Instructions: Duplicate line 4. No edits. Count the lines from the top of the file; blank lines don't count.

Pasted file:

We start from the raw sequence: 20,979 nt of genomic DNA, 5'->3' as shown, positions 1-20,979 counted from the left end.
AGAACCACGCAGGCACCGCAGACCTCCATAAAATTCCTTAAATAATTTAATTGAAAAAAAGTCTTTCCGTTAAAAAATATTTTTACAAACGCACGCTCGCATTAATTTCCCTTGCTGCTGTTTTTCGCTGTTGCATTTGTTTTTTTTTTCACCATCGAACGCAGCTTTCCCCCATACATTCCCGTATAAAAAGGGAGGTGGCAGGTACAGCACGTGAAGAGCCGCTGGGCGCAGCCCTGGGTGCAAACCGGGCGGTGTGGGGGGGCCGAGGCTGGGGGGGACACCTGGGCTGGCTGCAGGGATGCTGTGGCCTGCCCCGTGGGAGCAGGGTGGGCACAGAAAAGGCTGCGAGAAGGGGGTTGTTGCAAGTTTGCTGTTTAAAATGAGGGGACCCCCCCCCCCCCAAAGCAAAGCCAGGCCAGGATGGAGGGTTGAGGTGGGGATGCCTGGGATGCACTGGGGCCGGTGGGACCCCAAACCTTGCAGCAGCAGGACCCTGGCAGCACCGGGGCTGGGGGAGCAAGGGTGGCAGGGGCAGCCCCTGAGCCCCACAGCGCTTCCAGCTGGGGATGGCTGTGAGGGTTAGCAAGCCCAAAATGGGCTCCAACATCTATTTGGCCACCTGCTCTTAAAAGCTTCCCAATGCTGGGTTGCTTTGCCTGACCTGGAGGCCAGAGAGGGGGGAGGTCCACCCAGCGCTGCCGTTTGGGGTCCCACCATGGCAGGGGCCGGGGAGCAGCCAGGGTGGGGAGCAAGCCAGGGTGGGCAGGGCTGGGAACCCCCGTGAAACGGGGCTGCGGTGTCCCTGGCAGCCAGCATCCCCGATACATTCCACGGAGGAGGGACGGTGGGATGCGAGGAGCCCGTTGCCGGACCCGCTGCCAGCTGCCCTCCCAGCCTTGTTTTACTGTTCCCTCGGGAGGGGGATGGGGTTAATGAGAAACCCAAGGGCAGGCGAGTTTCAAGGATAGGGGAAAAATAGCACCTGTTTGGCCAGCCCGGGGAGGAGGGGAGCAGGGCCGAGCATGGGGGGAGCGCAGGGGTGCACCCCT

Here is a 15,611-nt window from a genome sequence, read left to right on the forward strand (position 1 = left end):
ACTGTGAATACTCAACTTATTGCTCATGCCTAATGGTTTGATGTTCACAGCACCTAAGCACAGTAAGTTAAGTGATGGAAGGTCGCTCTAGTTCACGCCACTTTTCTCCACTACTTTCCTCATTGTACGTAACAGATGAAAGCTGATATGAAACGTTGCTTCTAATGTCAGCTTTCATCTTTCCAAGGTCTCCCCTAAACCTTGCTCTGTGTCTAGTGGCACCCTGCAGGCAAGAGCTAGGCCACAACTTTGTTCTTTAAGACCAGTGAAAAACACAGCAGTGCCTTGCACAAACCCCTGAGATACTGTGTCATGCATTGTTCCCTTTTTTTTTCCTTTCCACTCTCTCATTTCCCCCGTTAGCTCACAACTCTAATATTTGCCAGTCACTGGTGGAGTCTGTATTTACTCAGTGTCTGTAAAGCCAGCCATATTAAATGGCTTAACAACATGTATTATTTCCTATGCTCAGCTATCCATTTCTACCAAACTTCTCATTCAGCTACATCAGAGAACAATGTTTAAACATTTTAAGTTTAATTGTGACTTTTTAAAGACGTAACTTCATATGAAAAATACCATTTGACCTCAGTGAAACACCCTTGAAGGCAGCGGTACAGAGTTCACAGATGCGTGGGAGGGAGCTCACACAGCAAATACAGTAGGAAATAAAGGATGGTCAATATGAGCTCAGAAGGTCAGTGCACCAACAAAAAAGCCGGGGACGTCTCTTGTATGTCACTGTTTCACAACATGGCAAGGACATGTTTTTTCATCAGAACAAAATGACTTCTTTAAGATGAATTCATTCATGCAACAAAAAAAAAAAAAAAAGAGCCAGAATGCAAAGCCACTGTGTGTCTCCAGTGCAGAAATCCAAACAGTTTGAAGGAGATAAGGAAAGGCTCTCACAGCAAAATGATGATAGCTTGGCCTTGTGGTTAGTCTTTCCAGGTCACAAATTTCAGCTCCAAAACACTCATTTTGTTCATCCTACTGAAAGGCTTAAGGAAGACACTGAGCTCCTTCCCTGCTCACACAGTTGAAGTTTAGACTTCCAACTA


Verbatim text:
ACTGTGAATACTCAACTTATTGCTCATGCCTAATGGTTTGATGTTCACAGCACCTAAGCACAGTAAGTTAAGTGATGGAAGGTCGCTCTAGTTCACGCCACTTTTCTCCACTACTTTCCTCATTGTACGTAACAGATGAAAGCTGATATGAAACGTTGCTTCTAATGTCAGCTTTCATCTTTCCAAGGTCTCCCCTAAACCTTGCTCTGTGTCTAGTGGCACCCTGCAGGCAAGAGCTAGGCCACAACTTTGTTCTTTAAGACCAGTGAAAAACACAGCAGTGCCTTGCACAAACCCCTGAGATACTGTGTCATGCATTGTTCCCTTTTTTTTTCCTTTCCACTCTCTCATTTCCCCCGTTAGCTCACAACTCTAATATTTGCCAGTCACTGGTGGAGTCTGTATTTACTCAGTGTCTGTAAAGCCAGCCATATTAAATGGCTTAACAACATGTATTATTTCCTATGCTCAGCTATCCATTTCTACCAAACTTCTCATTCAGCTACATCAGAGAACAATGTTTAAACATTTTAAGTTTAATTGTGACTTTTTAAAGACGTAACTTCATATGAAAAATACCATTTGACCTCAGTGAAACACCCTTGAAGGCAGCGGTACAGAGTTCACAGATGCGTGGGAGGGAGCTCACACAGCAAATACAGTAGGAAATAAAGGATGGTCAATATGAGCTCAGAAGGTCAGTGCACCAACAAAAAAGCCGGGGACGTCTCTTGTATGTCACTGTTTCACAACATGGCAAGGACATGTTTTTTCATCAGAACAAAATGACTTCTTTAAGATGAATTCATTCATGCAACAAAAAAAAAAAAAAAAGAGCCAGAATGCAAAGCCACTGTGTGTCTCCAGTGCAGAAATCCAAACAGTTTGAAGGAGATAAGGAAAGGCTCTCACAGCAAAATGATGATAGCTTGGCCTTGTGGTTAGTCTTTCCAGGTCACAAATTTCAGCTCCAAAACACTCATTTTGTTCATCCTACTGAAAGGCTTAAGGAAGACACTGAGCTCCTTCCCTGCTCACACAGTTGAAGTTTAGACTTCCAACTA